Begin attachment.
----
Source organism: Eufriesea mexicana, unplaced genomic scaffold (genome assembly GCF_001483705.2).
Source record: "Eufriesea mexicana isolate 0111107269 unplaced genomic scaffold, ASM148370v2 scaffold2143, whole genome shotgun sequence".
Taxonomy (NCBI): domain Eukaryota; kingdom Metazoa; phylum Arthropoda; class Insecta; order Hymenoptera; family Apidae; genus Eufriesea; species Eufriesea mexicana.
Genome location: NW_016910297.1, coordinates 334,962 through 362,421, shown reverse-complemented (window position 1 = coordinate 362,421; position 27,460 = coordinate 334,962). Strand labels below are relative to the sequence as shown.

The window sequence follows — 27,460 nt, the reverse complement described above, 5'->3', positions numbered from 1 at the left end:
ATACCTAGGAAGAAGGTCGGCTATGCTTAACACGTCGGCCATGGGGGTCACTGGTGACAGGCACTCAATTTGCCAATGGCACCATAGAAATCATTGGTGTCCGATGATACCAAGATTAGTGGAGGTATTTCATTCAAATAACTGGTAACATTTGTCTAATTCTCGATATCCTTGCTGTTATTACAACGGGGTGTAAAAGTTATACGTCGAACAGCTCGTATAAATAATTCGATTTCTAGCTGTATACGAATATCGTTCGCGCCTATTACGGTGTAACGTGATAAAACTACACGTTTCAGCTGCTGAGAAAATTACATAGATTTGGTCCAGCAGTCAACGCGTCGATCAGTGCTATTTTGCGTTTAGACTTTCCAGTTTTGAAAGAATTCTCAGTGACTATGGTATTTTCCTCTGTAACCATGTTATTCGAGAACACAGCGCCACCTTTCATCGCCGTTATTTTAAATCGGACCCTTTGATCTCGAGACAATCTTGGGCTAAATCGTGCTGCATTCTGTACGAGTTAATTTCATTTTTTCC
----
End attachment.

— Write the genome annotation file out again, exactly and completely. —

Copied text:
Source organism: Eufriesea mexicana, unplaced genomic scaffold (genome assembly GCF_001483705.2).
Source record: "Eufriesea mexicana isolate 0111107269 unplaced genomic scaffold, ASM148370v2 scaffold2143, whole genome shotgun sequence".
Taxonomy (NCBI): domain Eukaryota; kingdom Metazoa; phylum Arthropoda; class Insecta; order Hymenoptera; family Apidae; genus Eufriesea; species Eufriesea mexicana.
Genome location: NW_016910297.1, coordinates 334,962 through 362,421, shown reverse-complemented (window position 1 = coordinate 362,421; position 27,460 = coordinate 334,962). Strand labels below are relative to the sequence as shown.

The window sequence follows — 27,460 nt, the reverse complement described above, 5'->3', positions numbered from 1 at the left end:
ATACCTAGGAAGAAGGTCGGCTATGCTTAACACGTCGGCCATGGGGGTCACTGGTGACAGGCACTCAATTTGCCAATGGCACCATAGAAATCATTGGTGTCCGATGATACCAAGATTAGTGGAGGTATTTCATTCAAATAACTGGTAACATTTGTCTAATTCTCGATATCCTTGCTGTTATTACAACGGGGTGTAAAAGTTATACGTCGAACAGCTCGTATAAATAATTCGATTTCTAGCTGTATACGAATATCGTTCGCGCCTATTACGGTGTAACGTGATAAAACTACACGTTTCAGCTGCTGAGAAAATTACATAGATTTGGTCCAGCAGTCAACGCGTCGATCAGTGCTATTTTGCGTTTAGACTTTCCAGTTTTGAAAGAATTCTCAGTGACTATGGTATTTTCCTCTGTAACCATGTTATTCGAGAACACAGCGCCACCTTTCATCGCCGTTATTTTAAATCGGACCCTTTGATCTCGAGACAATCTTGGGCTAAATCGTGCTGCATTCTGTACGAGTTAATTTCATTTTTTCC